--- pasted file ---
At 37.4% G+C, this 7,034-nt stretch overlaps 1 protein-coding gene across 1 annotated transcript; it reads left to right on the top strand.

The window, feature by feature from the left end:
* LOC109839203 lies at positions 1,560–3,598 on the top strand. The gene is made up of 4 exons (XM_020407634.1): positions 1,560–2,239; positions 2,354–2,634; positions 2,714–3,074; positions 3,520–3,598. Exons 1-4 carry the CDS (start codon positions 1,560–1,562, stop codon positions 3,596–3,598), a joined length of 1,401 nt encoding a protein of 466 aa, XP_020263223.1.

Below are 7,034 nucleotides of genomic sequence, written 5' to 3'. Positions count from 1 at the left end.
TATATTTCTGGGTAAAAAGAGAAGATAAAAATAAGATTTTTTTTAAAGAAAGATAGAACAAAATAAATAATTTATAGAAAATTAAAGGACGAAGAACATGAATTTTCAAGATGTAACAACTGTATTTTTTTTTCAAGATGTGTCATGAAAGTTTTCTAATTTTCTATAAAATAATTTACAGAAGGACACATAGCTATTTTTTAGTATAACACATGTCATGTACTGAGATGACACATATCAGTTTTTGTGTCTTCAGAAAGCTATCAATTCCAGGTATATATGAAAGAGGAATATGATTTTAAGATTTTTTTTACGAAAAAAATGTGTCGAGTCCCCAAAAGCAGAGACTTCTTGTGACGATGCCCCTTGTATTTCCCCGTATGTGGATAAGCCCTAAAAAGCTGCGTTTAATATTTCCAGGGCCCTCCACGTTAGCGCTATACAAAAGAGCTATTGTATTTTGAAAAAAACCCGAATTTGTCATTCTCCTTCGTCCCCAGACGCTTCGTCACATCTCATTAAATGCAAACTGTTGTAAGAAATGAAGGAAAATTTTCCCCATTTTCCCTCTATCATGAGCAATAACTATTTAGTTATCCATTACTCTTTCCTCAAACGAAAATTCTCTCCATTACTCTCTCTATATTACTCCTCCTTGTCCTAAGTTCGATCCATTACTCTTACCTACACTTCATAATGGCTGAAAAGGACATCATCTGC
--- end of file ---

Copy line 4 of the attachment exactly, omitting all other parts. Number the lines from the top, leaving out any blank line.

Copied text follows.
Below are 7,034 nucleotides of genomic sequence, written 5' to 3'. Positions count from 1 at the left end.